A dozen questions for Rathe & Boz

Jun 24, 2011 by

Jacob Rathe and Ian Boswell  — Oregon’s dynamic duo of 20-year-old international cycling espoirs — are in Augusta, Georgia, this weekend competing at the USA Cycling Road National Championships. The time trial took place Thursday, the criterium is today and the road race follows on Saturday.

Rathe, of Portland, traces his racing history back to the Beaverton Bicycle Club. From there he moved to the CMG Racing program of Butch Martin, then the Jelly Belly Pro Team and currently the Chipotle Development Team of Garmin-Cervelo. Boswell, of Bend, started out with Sunnyside Sports before moving on to Hagens Berman, CMG Racing, Hot Tubes, the Bissell Pro Team and now the Trek-Livestrong U23 Team of RadioShack. Along the way, the two riders have piled up international results with the USA Cycling Development Program’s Junior and U23 national teams. VeloNews Magazine named Boswell its 2010 Breakout Rider of the Year after he finished third overall last year at the Tour of Utah behind Levi Leipheimer and Francisco Mancebo.

Both Oregon espoirs are coming off big successes so far this season as well. Rathe won a stage of the Rutas de America earlier this spring and most recently finished third in the prestigious Paris-Roubaix U23 race. Boswell started his season on the roads of Europe with the U23 national team and just last week repeated his 2010 win at the 51st Nevada City Classic, making him the only rider to win the race back-to-back since Greg Lemond accomplished the feat 30 years ago.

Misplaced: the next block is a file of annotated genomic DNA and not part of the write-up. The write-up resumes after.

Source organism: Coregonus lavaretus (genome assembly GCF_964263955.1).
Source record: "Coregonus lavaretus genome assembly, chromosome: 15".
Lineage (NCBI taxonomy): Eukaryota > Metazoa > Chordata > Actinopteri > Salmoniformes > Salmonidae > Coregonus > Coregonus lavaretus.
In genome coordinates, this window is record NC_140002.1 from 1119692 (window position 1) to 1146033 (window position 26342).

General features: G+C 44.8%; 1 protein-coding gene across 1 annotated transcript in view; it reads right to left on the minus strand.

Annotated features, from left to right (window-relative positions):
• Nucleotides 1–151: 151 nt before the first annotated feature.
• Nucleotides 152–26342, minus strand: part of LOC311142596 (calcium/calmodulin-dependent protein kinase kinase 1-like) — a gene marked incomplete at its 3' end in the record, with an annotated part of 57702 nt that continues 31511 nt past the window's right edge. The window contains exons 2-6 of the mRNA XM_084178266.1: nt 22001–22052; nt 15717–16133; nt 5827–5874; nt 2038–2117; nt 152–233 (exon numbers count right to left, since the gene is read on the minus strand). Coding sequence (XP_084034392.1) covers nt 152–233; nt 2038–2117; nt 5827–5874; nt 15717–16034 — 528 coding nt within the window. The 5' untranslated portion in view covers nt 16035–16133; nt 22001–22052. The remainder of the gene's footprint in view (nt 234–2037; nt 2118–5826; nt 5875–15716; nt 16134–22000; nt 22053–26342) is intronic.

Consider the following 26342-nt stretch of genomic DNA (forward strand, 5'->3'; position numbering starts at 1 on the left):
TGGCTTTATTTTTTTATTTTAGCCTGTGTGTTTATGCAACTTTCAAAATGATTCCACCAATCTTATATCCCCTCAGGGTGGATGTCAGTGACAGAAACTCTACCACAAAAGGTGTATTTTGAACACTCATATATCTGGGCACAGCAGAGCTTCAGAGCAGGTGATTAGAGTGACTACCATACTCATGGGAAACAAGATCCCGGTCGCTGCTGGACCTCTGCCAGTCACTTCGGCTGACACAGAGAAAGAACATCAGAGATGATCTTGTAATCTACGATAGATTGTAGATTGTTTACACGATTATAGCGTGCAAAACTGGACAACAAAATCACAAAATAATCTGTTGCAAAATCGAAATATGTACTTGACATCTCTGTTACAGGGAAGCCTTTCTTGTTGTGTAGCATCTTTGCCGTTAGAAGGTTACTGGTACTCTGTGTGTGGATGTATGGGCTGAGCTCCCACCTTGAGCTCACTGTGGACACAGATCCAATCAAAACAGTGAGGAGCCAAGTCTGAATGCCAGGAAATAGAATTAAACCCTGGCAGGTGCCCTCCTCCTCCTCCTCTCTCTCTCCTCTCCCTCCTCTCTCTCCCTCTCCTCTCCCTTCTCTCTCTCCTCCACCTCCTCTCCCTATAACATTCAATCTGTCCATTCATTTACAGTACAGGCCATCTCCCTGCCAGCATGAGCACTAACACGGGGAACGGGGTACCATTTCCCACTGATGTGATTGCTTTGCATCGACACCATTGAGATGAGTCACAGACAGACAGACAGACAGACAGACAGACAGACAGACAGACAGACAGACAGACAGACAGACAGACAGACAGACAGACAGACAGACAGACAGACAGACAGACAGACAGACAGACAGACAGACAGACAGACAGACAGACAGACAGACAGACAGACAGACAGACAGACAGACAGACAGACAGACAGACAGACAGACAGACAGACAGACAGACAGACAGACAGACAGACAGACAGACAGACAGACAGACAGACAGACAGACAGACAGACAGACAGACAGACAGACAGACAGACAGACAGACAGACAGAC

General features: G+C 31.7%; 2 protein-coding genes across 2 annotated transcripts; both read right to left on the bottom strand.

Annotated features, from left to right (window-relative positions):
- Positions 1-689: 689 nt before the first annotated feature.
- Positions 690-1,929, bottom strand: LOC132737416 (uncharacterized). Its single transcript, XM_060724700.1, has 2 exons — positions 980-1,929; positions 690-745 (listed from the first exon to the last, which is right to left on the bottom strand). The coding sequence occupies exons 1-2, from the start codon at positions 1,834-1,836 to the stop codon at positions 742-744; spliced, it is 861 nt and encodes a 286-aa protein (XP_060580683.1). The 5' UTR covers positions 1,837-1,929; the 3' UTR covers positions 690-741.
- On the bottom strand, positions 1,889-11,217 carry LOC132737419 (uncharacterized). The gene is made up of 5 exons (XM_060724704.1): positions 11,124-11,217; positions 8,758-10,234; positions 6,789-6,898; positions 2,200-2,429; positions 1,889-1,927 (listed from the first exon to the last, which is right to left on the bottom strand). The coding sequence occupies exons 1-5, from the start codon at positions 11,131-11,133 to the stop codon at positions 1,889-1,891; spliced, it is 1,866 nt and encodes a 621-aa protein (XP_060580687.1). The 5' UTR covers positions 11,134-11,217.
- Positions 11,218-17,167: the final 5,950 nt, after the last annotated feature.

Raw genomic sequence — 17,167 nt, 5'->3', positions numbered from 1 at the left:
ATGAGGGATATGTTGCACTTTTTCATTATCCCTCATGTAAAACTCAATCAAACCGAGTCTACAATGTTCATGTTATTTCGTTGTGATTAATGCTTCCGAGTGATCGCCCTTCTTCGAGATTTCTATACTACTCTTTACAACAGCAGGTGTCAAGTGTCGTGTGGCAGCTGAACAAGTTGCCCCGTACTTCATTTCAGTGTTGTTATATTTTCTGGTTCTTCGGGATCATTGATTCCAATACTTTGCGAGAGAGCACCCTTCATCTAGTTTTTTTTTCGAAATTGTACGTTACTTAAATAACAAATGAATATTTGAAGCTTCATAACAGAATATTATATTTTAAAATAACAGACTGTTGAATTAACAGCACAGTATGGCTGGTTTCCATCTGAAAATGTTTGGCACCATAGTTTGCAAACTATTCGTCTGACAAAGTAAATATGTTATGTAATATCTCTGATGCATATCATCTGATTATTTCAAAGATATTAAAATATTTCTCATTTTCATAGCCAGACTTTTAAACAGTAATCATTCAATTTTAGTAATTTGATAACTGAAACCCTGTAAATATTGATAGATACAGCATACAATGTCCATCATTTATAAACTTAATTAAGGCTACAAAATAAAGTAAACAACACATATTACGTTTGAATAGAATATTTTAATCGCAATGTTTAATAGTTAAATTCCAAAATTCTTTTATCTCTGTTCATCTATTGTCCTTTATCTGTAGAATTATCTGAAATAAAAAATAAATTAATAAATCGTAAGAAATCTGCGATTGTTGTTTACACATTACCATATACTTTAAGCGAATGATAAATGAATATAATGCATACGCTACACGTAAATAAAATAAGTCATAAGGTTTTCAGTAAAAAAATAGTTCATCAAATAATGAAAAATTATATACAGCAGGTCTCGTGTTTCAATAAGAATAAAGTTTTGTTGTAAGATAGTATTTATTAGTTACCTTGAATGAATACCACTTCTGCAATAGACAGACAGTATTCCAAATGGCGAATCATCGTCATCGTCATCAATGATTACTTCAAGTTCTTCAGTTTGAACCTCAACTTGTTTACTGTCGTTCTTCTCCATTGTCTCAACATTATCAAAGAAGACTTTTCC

Oregon Cycling Action sent Boswell and Rathe a dozen questions as they prepped for the big weekend in Augusta. The Q & A is published below:

Jacob Rathe

  • Where are you at? Where are you headed?

Rathe: Augusta, Georgia, for the week, then home for awhile.
Boswell: I raced the Nevada City Classic this past Sunday and now I’m on a plane heading to Augusta, Georgia, for the U23 National Championships.

  • How many days a year do you figure you get to spend at home?

Rathe: Eight weeks at home so far in 2011.
Boswell: Home in Bend is a special place for me, so I try and stay at home as much as possible. Since January 1 of this year I have only been in Bend for about 30 days, however. I am hoping to have some time at home during the warm summer months.

  • What’s the toughest part about the international neo pro cyclist lifestyle?

Rathe: The racing is easy. Travel, jet lag and sitting in a hotel too long are the hard parts.
Boswell: The travel and living out of a suitcase has been the hardest part for me. Yes, we get the opportunity to travel the world and see some amazing places, but after a while an eight-hour car drive across Europe is just another car drive.

Ian Boswell

  • Passing the down time during stage races, what’s going on?

Rathe: Eating, sleeping and reading. Anything but stare at a computer.
Boswell: Down time kills me. I live an active life and like to always be doing something adventurous even when training hard or racing. So when I am expected to sit in a small Euro hotel and watch Lady Gaga on TV for hours on end I go crazy. I try and sneak out as much as I can and walk around to refresh my head and see the world off the bike.